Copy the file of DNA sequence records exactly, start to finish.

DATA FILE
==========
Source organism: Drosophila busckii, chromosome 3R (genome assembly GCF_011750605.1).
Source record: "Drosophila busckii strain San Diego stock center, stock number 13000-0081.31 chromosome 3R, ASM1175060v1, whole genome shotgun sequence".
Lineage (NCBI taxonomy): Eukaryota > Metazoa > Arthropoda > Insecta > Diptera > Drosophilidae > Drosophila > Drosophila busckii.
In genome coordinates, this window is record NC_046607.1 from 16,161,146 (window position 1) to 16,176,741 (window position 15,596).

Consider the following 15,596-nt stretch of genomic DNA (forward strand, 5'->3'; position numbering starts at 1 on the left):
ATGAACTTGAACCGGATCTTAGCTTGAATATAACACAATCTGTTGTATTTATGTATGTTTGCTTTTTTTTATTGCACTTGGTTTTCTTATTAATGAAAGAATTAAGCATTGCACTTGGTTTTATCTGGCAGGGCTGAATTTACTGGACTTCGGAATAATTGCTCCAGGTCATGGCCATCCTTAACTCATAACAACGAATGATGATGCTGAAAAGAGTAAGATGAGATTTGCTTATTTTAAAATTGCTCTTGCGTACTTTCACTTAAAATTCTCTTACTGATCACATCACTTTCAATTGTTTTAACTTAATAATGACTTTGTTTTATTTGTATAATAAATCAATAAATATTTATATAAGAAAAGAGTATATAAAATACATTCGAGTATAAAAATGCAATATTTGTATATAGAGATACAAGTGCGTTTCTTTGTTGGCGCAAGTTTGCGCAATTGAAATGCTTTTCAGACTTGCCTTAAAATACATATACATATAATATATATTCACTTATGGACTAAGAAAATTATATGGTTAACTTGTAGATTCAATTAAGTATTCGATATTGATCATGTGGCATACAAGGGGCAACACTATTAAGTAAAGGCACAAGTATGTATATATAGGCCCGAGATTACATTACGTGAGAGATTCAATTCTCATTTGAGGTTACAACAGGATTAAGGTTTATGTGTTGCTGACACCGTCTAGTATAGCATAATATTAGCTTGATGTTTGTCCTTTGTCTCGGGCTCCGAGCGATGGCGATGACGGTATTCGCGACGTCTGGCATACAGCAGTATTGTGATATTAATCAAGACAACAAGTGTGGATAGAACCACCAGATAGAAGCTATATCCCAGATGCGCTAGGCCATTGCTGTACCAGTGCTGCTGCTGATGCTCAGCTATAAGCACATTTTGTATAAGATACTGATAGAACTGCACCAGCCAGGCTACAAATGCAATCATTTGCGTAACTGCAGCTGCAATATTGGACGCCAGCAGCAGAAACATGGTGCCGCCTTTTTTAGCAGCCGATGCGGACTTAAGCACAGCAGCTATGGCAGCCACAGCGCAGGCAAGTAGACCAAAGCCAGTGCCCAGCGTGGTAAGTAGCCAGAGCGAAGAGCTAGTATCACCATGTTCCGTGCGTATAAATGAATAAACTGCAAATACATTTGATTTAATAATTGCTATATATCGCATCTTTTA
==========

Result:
Source organism: Drosophila busckii, chromosome 3R (genome assembly GCF_011750605.1).
Source record: "Drosophila busckii strain San Diego stock center, stock number 13000-0081.31 chromosome 3R, ASM1175060v1, whole genome shotgun sequence".
Lineage (NCBI taxonomy): Eukaryota > Metazoa > Arthropoda > Insecta > Diptera > Drosophilidae > Drosophila > Drosophila busckii.
In genome coordinates, this window is record NC_046607.1 from 16,161,146 (window position 1) to 16,176,741 (window position 15,596).

Consider the following 15,596-nt stretch of genomic DNA (forward strand, 5'->3'; position numbering starts at 1 on the left):
ATGAACTTGAACCGGATCTTAGCTTGAATATAACACAATCTGTTGTATTTATGTATGTTTGCTTTTTTTTATTGCACTTGGTTTTCTTATTAATGAAAGAATTAAGCATTGCACTTGGTTTTATCTGGCAGGGCTGAATTTACTGGACTTCGGAATAATTGCTCCAGGTCATGGCCATCCTTAACTCATAACAACGAATGATGATGCTGAAAAGAGTAAGATGAGATTTGCTTATTTTAAAATTGCTCTTGCGTACTTTCACTTAAAATTCTCTTACTGATCACATCACTTTCAATTGTTTTAACTTAATAATGACTTTGTTTTATTTGTATAATAAATCAATAAATATTTATATAAGAAAAGAGTATATAAAATACATTCGAGTATAAAAATGCAATATTTGTATATAGAGATACAAGTGCGTTTCTTTGTTGGCGCAAGTTTGCGCAATTGAAATGCTTTTCAGACTTGCCTTAAAATACATATACATATAATATATATTCACTTATGGACTAAGAAAATTATATGGTTAACTTGTAGATTCAATTAAGTATTCGATATTGATCATGTGGCATACAAGGGGCAACACTATTAAGTAAAGGCACAAGTATGTATATATAGGCCCGAGATTACATTACGTGAGAGATTCAATTCTCATTTGAGGTTACAACAGGATTAAGGTTTATGTGTTGCTGACACCGTCTAGTATAGCATAATATTAGCTTGATGTTTGTCCTTTGTCTCGGGCTCCGAGCGATGGCGATGACGGTATTCGCGACGTCTGGCATACAGCAGTATTGTGATATTAATCAAGACAACAAGTGTGGATAGAACCACCAGATAGAAGCTATATCCCAGATGCGCTAGGCCATTGCTGTACCAGTGCTGCTGCTGATGCTCAGCTATAAGCACATTTTGTATAAGATACTGATAGAACTGCACCAGCCAGGCTACAAATGCAATCATTTGCGTAACTGCAGCTGCAATATTGGACGCCAGCAGCAGAAACATGGTGCCGCCTTTTTTAGCAGCCGATGCGGACTTAAGCACAGCAGCTATGGCAGCCACAGCGCAGGCAAGTAGACCAAAGCCAGTGCCCAGCGTGGTAAGTAGCCAGAGCGAAGAGCTAGTATCACCATGTTCCGTGCGTATAAATGAATAAACTGCAAATACATTTGATTTAATAATTGCTATATATCGCATCTTTTA